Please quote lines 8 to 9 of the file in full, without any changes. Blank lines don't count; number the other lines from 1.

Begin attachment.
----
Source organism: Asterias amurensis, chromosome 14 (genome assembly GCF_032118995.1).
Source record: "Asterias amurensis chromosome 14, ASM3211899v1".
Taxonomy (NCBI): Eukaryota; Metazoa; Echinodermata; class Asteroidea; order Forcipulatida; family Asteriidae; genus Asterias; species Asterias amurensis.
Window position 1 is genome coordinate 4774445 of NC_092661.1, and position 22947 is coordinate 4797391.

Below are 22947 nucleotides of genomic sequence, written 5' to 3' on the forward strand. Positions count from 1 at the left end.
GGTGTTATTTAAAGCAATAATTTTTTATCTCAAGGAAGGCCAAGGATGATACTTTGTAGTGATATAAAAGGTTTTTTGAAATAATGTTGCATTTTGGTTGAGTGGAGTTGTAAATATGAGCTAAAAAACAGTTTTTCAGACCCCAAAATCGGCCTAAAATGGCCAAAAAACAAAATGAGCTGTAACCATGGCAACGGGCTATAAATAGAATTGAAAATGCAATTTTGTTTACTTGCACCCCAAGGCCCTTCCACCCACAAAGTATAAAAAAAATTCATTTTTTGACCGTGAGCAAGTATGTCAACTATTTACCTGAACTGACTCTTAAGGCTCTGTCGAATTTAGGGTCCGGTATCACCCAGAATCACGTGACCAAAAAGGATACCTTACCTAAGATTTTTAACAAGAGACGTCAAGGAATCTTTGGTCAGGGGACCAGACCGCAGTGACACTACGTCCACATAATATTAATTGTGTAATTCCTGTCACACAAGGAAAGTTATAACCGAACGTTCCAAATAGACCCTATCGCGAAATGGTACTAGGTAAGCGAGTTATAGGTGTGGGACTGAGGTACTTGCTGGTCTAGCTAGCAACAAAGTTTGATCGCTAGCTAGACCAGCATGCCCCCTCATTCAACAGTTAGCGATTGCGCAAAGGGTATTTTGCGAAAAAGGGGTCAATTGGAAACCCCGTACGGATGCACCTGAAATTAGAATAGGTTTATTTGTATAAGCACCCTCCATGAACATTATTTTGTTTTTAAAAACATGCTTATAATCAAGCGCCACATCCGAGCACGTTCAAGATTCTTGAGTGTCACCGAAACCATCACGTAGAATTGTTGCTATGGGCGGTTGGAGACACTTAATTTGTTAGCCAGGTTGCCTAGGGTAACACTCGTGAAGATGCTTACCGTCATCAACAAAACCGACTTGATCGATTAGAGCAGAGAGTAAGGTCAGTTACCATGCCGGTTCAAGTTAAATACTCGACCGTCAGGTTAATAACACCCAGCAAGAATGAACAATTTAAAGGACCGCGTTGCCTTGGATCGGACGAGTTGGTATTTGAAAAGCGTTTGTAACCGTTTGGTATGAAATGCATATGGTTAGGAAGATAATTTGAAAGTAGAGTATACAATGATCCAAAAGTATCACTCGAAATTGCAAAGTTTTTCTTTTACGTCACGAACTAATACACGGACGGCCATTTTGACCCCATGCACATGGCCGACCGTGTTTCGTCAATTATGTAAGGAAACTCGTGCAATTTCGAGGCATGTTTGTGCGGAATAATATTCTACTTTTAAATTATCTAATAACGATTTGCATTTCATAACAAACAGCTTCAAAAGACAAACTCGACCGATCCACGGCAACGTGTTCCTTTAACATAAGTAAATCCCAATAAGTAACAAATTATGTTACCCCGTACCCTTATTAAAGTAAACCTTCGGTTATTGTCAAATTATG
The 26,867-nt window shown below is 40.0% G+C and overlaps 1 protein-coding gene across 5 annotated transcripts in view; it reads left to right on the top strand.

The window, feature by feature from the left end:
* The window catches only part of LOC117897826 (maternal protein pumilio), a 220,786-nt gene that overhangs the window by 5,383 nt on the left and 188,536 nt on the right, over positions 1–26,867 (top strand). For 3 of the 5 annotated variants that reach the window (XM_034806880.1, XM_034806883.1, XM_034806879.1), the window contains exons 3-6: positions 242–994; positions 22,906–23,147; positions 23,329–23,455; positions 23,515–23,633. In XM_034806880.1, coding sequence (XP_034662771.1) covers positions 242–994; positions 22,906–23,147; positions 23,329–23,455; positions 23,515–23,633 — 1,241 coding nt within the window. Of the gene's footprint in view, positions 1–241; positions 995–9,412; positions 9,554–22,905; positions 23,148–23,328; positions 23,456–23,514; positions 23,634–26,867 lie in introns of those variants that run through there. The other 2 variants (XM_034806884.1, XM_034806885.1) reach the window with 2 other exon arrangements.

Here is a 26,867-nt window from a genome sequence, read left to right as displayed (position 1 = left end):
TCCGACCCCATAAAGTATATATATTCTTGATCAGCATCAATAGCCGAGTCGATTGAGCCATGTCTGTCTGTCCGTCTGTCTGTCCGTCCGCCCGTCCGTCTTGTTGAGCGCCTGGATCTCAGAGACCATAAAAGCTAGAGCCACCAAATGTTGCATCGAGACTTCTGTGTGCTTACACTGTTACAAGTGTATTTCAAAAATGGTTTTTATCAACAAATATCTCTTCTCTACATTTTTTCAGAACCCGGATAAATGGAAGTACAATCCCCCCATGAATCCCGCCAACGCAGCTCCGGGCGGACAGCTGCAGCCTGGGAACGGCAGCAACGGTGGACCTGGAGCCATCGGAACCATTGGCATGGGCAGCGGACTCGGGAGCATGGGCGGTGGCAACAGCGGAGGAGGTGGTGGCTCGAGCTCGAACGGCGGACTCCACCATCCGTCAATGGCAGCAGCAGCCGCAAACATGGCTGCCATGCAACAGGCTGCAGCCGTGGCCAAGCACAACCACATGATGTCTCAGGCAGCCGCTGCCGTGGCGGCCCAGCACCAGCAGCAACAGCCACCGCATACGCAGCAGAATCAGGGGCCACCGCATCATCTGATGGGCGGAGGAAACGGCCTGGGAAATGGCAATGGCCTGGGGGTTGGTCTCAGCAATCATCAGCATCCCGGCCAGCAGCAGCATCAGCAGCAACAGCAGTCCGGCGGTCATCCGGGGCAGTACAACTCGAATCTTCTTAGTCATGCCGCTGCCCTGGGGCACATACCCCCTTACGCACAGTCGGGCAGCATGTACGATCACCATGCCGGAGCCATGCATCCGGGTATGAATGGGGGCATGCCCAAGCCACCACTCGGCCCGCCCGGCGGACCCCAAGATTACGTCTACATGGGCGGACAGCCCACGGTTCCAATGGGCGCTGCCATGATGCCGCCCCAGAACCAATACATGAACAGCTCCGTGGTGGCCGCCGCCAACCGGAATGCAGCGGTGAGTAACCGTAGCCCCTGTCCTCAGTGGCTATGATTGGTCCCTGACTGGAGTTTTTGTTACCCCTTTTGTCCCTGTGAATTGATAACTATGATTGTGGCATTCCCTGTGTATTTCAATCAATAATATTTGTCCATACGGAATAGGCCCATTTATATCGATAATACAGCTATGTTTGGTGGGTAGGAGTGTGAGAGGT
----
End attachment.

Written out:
The window, feature by feature from the left end:
* The window catches only part of LOC117897826 (maternal protein pumilio), a 220,786-nt gene that overhangs the window by 5,383 nt on the left and 188,536 nt on the right, over positions 1–26,867 (top strand). For 3 of the 5 annotated variants that reach the window (XM_034806880.1, XM_034806883.1, XM_034806879.1), the window contains exons 3-6: positions 242–994; positions 22,906–23,147; positions 23,329–23,455; positions 23,515–23,633. In XM_034806880.1, coding sequence (XP_034662771.1) covers positions 242–994; positions 22,906–23,147; positions 23,329–23,455; positions 23,515–23,633 — 1,241 coding nt within the window. Of the gene's footprint in view, positions 1–241; positions 995–9,412; positions 9,554–22,905; positions 23,148–23,328; positions 23,456–23,514; positions 23,634–26,867 lie in introns of those variants that run through there. The other 2 variants (XM_034806884.1, XM_034806885.1) reach the window with 2 other exon arrangements.